The Age Of Vigilance

David Gilbey

Australian Book Review April 1994

…Be tough

and dream. It’s your only chance.

Imagination precedes fact.

Born in Toowoomba in 1924 and serving in the RAAF in the second World War, David Rowbotham has produced nine books of poems, four of prose (stories, novel, monograph), worked collaboratively on an autobiography while employed at the Brisbane Courier Mail for thirty-two years, partly as the arts editor and partly as founding literary editor.

New and Selected Poems contains thirty-seven new poems, collected as ‘Honey Licked from a Thorn’, plus selections from all eight previous volumes of Rowbotham’s poetry. Most of these are now out of the print and it’s thirteen years since his previous book. This then is an opportunity to ‘redefine and restore’ his verse. His prefatory note explains the significance of the title:

…here is a book by a survivor who served among multitudes of young men and women whose tomb is the South-West Pacific … Providence gave me what it did not give them – a life time.

This is an impressive, solid, deliberate collection – not especially easy to read and the poems are not immediately dramatic or fashionable. But here is a strong sense of an intelligent, if brooding, mind behind the poems. Rowbotham invites us to read them as a ‘last post’ of a ‘soldier in silhouette’ against an encroaching darkness.

The book begins with the poet as a kind of cool, optimistic traveller:

For the reason I write, I travel

in retrospect and prospect

to level the brief weapon of time

at the contracting future.

It ends with a sense of, if not wisdom, then cautious awareness:

having seen the young pursure the proverb

‘A wise man climbs Fuji once’ …

I share the blows of peaks on Kamakura,

believing that, since my return,

I have entered the land and age of vigilance.

In ‘Honey Licked from a Thorn’ doctors and sickness figure prominently as the poet’s sense of mortal frailty confirms his perception of moral uncertainty. there are some fine, short poems on America, suck as ‘Rio Grande’ and ‘The American Right… of the people to keep and bear arms’:

She became, as they say, a crack shot.

And whenever she aimed she wept, enraged,

because she was machinery.

Key poems fluctuate between a sense that wisdom is, like Wordsworth’s leech-gatherer, knowable and ordinary, as in ‘Of Use’, a poem celebrating his parents’ gift of a tradition of utility (‘My father made shoes./ His hammer hammered use.’). Elsewhere there’s an encounter with a railway workman:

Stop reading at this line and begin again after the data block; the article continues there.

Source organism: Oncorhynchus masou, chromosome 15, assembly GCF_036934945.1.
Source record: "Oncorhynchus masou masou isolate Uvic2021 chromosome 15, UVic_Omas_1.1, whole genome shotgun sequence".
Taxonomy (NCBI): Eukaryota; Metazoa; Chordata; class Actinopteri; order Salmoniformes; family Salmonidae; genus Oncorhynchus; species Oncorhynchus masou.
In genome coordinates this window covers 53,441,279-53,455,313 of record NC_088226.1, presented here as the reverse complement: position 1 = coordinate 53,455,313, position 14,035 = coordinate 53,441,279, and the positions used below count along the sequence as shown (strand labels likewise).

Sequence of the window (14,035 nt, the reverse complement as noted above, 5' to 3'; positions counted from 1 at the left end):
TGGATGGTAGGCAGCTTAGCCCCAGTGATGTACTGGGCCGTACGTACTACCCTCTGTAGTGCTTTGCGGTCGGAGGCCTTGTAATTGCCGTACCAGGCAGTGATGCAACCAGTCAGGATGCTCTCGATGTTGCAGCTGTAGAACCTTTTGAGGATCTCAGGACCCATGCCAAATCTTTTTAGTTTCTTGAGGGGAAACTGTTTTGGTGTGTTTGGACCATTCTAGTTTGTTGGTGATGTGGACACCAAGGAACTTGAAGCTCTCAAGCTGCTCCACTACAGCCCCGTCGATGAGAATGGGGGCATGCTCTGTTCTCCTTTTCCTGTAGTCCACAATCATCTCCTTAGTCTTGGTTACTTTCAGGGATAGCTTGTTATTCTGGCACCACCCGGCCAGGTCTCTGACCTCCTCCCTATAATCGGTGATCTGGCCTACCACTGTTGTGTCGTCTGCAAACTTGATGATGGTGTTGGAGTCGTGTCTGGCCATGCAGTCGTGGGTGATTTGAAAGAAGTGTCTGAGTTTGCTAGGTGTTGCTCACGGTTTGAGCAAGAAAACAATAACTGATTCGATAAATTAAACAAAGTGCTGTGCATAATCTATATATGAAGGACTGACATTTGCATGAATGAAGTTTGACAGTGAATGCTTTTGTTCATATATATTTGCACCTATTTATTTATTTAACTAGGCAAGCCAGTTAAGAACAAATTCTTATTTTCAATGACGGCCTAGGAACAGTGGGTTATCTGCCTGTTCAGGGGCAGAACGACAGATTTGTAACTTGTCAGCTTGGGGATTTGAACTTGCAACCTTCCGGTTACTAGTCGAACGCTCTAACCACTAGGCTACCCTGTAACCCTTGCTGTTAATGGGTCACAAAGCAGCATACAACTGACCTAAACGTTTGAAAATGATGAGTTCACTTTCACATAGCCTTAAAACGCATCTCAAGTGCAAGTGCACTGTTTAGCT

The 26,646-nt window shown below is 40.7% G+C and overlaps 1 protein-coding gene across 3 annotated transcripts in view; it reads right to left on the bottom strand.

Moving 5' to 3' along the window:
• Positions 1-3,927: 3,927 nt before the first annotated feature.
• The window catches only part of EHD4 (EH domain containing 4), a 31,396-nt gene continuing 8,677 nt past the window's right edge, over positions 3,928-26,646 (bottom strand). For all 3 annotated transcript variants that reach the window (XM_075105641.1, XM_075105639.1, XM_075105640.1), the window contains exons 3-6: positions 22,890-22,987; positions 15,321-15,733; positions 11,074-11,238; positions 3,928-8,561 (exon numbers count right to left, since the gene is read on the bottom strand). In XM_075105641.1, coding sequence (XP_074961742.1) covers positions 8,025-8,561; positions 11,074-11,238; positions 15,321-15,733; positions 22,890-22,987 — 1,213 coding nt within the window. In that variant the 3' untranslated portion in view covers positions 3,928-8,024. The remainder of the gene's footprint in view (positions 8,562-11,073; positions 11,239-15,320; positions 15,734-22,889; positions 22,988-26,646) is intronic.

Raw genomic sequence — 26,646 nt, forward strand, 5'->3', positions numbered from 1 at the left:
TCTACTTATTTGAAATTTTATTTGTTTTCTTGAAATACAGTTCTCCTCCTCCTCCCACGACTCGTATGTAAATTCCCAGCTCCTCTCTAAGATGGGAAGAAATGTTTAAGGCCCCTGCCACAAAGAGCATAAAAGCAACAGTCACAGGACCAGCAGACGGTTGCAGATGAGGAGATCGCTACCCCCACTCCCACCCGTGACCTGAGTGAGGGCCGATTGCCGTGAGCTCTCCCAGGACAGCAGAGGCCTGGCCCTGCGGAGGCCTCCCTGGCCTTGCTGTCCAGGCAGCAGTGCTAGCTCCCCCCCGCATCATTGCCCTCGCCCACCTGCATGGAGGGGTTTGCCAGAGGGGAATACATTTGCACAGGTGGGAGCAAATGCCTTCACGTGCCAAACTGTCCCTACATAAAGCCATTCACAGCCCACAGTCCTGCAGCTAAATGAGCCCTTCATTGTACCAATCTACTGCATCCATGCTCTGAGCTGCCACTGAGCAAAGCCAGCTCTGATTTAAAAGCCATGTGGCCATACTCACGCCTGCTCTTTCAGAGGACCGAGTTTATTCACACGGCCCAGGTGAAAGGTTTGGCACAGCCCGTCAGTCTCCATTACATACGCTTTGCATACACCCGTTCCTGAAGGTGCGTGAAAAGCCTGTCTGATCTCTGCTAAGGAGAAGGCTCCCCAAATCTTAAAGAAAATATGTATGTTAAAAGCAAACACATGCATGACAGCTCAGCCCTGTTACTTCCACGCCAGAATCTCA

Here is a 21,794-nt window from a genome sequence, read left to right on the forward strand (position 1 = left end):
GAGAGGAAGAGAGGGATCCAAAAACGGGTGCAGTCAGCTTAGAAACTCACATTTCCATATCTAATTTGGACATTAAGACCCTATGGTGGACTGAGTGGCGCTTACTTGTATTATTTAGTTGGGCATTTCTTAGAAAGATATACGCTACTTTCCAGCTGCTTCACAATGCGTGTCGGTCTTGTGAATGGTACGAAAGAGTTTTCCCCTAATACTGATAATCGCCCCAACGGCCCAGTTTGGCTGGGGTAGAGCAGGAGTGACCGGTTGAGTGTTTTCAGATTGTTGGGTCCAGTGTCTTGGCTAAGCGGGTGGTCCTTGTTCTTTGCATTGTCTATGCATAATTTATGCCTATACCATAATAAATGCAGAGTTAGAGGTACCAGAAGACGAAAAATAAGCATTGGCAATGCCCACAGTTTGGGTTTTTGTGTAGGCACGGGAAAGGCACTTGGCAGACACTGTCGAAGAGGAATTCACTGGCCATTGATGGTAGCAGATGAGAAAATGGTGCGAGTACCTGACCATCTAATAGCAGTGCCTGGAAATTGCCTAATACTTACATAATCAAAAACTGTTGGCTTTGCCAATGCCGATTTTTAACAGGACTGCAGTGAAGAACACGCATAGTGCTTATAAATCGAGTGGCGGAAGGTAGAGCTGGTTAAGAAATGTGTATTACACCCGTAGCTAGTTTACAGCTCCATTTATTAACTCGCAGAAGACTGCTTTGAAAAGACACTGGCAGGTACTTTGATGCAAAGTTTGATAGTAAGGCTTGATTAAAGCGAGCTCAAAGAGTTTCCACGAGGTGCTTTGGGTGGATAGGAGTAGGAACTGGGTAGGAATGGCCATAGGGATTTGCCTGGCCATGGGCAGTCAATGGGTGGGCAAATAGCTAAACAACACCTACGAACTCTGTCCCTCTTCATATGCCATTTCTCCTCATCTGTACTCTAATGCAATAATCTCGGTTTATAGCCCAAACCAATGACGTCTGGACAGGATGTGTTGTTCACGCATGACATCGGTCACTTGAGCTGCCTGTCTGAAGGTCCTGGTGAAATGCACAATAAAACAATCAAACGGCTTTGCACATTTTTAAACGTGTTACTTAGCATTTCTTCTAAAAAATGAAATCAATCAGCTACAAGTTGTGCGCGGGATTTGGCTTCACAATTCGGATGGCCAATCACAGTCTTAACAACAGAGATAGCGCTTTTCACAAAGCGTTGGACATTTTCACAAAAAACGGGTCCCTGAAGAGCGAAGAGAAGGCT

I like him.

There was a humility in him,

and some kind of permanence.

At other ties truth is plural and elusive:

more than one wall makes a room..

many tongues express the fullest sounds.

Perhaps the central concerns of the collection can be seen in the anthologised ‘E = mc2: Einstein at Princeton’ where the poem meditates on the consequences of the ‘great ravine of vision’:

The eyes burned black:

inextinguishable fire internally consuming,

and the underlapping pain

left marks like papyrus on paper.

Sometimes Rowbotham articulates a sense of contraction and disappointment:

Now in the long universe we weathered,

ready to fall we feel

all perimeters at last

delivered to particular steel.

I remember Ken Goodwin’s description of Rowbotham’s work as ‘edgy, introverted, ill-at-ease …  but always toughly intelligent’. ‘Honey Licked from a Thorn’ continues to invoke the notion that poems are part of a process of finding wisdom out of pain and struggle. Even if it’s only transitory:

Brief plumage achieves its honey, the rose

blooms once, and people being seizes

from seasons’ instances –

even if seizing at straws – praises

David Rowbotham should be nominated for a Patrick White prize. His work is considerable, impressive, lifelong, and he has not had due recognition for his contribution to Australian poetry.

David Gilbey lectures in English at Charles Sturt University and is the President of Wagga Wagga Writers Writers.